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Opinion Editorial

Colloquialisms come and go but the current usage of “sustainability” appears that it can, well – be sustained. The beauty of the term is that it is a one-word expression with its meaning clearly defined. Two local news stories relate to sustainability. Franklin’s Taste of Scotland (TOS) festival has come to an apparent end after a long run and the Macon County Planning Board looks like it’s going to implode.

There were 15 consecutive incarnations of the Scottish festival. M*A*S*H was a great TV series lasting 11 seasons, but, it too, completed its cycle. In either case, lack of perpetuity is hardly a sign of failure.



As of February 1, 2010, there were a reported 3.8 million words in the Federal tax code or over 800 times the verbiage of the US Constitution. And I thought Tolstoy’s War and Peace (600,000 word est.) was a tough read. Imagine trying to play a game that had rules as extensive as our tax laws and were changing all the time to boot. Let’s see, a bishop can move diagonally as many spaces as possible except on the second move of the game, if the opponent’s queen’s pawn has moved and if the game isn't being timed.

To comply with this gargantuan code, an estimated 6 billion man-hours are needed to process our Federal taxes. We could have every man, woman and child in the state of Arkansas working full time for this task. Their state motto of “The People Rule” could be altered to “The People Decipher the Rules.”


Teachers punished for defending public education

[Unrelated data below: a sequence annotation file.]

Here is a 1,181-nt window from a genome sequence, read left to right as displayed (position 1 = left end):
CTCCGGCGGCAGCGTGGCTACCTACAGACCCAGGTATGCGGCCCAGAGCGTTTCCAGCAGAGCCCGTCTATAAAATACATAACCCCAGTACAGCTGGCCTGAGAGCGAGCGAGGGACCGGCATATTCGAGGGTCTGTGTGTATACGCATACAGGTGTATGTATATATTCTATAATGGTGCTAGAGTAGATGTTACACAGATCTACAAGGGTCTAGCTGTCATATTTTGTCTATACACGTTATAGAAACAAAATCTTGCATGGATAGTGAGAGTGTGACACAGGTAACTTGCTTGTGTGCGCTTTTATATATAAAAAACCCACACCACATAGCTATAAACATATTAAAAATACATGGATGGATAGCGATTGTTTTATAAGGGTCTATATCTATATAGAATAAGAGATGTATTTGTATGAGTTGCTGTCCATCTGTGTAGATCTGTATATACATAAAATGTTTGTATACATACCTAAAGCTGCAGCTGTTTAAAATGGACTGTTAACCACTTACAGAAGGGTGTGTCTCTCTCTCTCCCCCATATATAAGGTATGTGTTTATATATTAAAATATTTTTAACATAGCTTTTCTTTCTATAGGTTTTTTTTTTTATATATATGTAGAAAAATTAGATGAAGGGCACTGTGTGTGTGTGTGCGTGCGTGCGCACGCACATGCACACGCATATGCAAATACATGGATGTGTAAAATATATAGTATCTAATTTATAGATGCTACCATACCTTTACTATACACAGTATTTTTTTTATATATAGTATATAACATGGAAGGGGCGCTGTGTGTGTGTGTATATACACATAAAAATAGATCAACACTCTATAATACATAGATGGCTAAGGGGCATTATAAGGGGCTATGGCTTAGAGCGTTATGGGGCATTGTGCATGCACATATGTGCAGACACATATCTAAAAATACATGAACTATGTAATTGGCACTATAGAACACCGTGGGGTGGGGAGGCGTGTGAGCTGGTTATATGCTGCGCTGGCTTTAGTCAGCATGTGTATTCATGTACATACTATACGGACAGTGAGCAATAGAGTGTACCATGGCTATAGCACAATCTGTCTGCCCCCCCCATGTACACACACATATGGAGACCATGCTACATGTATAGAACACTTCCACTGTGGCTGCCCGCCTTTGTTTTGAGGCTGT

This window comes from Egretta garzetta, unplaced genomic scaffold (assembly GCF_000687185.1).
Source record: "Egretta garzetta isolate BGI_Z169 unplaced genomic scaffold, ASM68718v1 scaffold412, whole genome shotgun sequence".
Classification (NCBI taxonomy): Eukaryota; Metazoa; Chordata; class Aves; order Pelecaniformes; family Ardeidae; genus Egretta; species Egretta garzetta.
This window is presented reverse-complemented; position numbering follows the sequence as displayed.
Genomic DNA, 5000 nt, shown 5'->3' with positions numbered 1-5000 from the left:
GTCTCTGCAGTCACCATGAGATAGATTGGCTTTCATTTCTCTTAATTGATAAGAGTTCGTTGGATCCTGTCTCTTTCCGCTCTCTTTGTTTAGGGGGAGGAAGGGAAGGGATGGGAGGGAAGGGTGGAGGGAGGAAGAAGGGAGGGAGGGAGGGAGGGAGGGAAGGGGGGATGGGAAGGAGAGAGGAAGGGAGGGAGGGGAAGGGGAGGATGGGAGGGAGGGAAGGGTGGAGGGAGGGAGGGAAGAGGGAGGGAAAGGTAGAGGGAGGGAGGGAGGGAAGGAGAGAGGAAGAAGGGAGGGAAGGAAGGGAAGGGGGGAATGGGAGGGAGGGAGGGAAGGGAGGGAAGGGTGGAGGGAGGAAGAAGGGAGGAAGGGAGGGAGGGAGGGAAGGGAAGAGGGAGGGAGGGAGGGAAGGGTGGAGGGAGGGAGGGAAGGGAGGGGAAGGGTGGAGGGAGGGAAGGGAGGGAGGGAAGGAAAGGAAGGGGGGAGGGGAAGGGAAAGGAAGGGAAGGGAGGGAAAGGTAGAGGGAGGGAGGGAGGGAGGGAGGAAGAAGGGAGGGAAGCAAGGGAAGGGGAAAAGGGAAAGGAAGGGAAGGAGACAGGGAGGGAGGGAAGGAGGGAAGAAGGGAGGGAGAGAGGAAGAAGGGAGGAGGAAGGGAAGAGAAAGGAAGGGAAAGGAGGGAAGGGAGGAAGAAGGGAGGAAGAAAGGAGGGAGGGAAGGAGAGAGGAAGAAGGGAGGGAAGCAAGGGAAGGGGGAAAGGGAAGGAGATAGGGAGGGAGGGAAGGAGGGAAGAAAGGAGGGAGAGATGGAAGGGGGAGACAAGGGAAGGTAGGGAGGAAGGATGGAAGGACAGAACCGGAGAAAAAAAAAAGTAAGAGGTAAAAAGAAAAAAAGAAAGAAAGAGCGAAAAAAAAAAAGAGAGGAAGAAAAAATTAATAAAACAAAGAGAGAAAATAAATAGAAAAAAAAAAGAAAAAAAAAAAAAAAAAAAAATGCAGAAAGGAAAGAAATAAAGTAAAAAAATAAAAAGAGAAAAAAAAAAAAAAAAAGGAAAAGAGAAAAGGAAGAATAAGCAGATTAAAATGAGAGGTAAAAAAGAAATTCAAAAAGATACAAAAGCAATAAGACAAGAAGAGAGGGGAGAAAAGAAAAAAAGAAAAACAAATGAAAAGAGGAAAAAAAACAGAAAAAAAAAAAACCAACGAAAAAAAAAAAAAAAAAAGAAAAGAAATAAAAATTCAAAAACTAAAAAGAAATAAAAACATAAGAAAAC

At 1:12am this past Thursday morning, the North Carolina General Assembly under the leadership of Speaker Thom Tillis made what may well be an unprecedented power move in the Old North State. I’ll let veteran Raleigh News & Observer political reporter Rob Christiansen tell it:

“I’ve watched every North Carolina legislature since 1977 and have seen some powerful political mandarins work their will, including Democrats Jimmy Green, Liston Ramsey, Jim Black and Marc Basnight.”


It's hard to come up with a 2012 prediction that is going to top the supposed Mayan end-of-world forecast. Not since the advent of Y2K has there been so much excitement about gloom and doom. Christian radio broadcaster Harold Camping got some traction last year with his May 21 judgment day prediction, that of course came and went. The Maya no doubt were better with numbers than poor Harold and apocalyptic attention has turned to Dec. of this year as a possible end times.

Even if the the Maya are right, this still leaves me with nearly a full year of predictability. I like making predictions a year in advance, since people tend to forget the “misses” and you can remind them of the ones you get right. Since there are far too many dire trends that we face, I'll leave that to others and prognosticate the positive.


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